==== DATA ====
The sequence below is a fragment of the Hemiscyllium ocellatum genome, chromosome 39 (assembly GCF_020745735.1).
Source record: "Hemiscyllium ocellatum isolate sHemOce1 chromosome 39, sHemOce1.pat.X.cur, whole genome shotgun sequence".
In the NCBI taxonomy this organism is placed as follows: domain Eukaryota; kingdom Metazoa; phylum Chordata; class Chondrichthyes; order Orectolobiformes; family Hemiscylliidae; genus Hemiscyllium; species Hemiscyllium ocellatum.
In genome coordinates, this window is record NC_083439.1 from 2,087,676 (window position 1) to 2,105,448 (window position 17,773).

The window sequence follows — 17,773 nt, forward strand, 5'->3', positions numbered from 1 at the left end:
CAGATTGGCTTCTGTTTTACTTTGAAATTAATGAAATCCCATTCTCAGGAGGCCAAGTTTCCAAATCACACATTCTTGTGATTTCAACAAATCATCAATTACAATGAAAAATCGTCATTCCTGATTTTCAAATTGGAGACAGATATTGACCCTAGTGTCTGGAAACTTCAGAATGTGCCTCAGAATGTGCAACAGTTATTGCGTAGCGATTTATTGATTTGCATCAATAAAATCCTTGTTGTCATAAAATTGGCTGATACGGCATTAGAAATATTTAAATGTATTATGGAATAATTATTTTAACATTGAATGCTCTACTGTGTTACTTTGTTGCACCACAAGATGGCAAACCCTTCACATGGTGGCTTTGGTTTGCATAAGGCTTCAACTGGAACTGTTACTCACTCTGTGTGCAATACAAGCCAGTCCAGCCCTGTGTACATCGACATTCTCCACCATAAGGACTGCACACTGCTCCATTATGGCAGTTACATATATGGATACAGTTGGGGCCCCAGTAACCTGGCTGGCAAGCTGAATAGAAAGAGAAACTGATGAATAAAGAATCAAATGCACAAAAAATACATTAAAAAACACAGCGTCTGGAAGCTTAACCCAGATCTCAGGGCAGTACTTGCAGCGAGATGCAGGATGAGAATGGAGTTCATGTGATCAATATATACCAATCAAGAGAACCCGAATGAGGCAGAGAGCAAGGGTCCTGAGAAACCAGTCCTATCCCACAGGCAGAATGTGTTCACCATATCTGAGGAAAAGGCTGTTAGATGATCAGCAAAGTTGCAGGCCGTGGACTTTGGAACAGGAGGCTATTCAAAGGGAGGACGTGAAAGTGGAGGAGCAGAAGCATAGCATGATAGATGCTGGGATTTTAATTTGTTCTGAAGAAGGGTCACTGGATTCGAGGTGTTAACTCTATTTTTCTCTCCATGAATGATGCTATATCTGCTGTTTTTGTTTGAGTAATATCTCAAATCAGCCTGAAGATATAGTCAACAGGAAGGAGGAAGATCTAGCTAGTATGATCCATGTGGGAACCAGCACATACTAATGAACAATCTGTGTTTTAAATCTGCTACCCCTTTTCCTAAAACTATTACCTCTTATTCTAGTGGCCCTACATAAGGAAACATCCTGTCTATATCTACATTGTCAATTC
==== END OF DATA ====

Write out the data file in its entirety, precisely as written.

The sequence below is a fragment of the Hemiscyllium ocellatum genome, chromosome 39 (assembly GCF_020745735.1).
Source record: "Hemiscyllium ocellatum isolate sHemOce1 chromosome 39, sHemOce1.pat.X.cur, whole genome shotgun sequence".
In the NCBI taxonomy this organism is placed as follows: domain Eukaryota; kingdom Metazoa; phylum Chordata; class Chondrichthyes; order Orectolobiformes; family Hemiscylliidae; genus Hemiscyllium; species Hemiscyllium ocellatum.
In genome coordinates, this window is record NC_083439.1 from 2,087,676 (window position 1) to 2,105,448 (window position 17,773).

The window sequence follows — 17,773 nt, forward strand, 5'->3', positions numbered from 1 at the left end:
CAGATTGGCTTCTGTTTTACTTTGAAATTAATGAAATCCCATTCTCAGGAGGCCAAGTTTCCAAATCACACATTCTTGTGATTTCAACAAATCATCAATTACAATGAAAAATCGTCATTCCTGATTTTCAAATTGGAGACAGATATTGACCCTAGTGTCTGGAAACTTCAGAATGTGCCTCAGAATGTGCAACAGTTATTGCGTAGCGATTTATTGATTTGCATCAATAAAATCCTTGTTGTCATAAAATTGGCTGATACGGCATTAGAAATATTTAAATGTATTATGGAATAATTATTTTAACATTGAATGCTCTACTGTGTTACTTTGTTGCACCACAAGATGGCAAACCCTTCACATGGTGGCTTTGGTTTGCATAAGGCTTCAACTGGAACTGTTACTCACTCTGTGTGCAATACAAGCCAGTCCAGCCCTGTGTACATCGACATTCTCCACCATAAGGACTGCACACTGCTCCATTATGGCAGTTACATATATGGATACAGTTGGGGCCCCAGTAACCTGGCTGGCAAGCTGAATAGAAAGAGAAACTGATGAATAAAGAATCAAATGCACAAAAAATACATTAAAAAACACAGCGTCTGGAAGCTTAACCCAGATCTCAGGGCAGTACTTGCAGCGAGATGCAGGATGAGAATGGAGTTCATGTGATCAATATATACCAATCAAGAGAACCCGAATGAGGCAGAGAGCAAGGGTCCTGAGAAACCAGTCCTATCCCACAGGCAGAATGTGTTCACCATATCTGAGGAAAAGGCTGTTAGATGATCAGCAAAGTTGCAGGCCGTGGACTTTGGAACAGGAGGCTATTCAAAGGGAGGACGTGAAAGTGGAGGAGCAGAAGCATAGCATGATAGATGCTGGGATTTTAATTTGTTCTGAAGAAGGGTCACTGGATTCGAGGTGTTAACTCTATTTTTCTCTCCATGAATGATGCTATATCTGCTGTTTTTGTTTGAGTAATATCTCAAATCAGCCTGAAGATATAGTCAACAGGAAGGAGGAAGATCTAGCTAGTATGATCCATGTGGGAACCAGCACATACTAATGAACAATCTGTGTTTTAAATCTGCTACCCCTTTTCCTAAAACTATTACCTCTTATTCTAGTGGCCCTACATAAGGAAACATCCTGTCTATATCTACATTGTCAATTC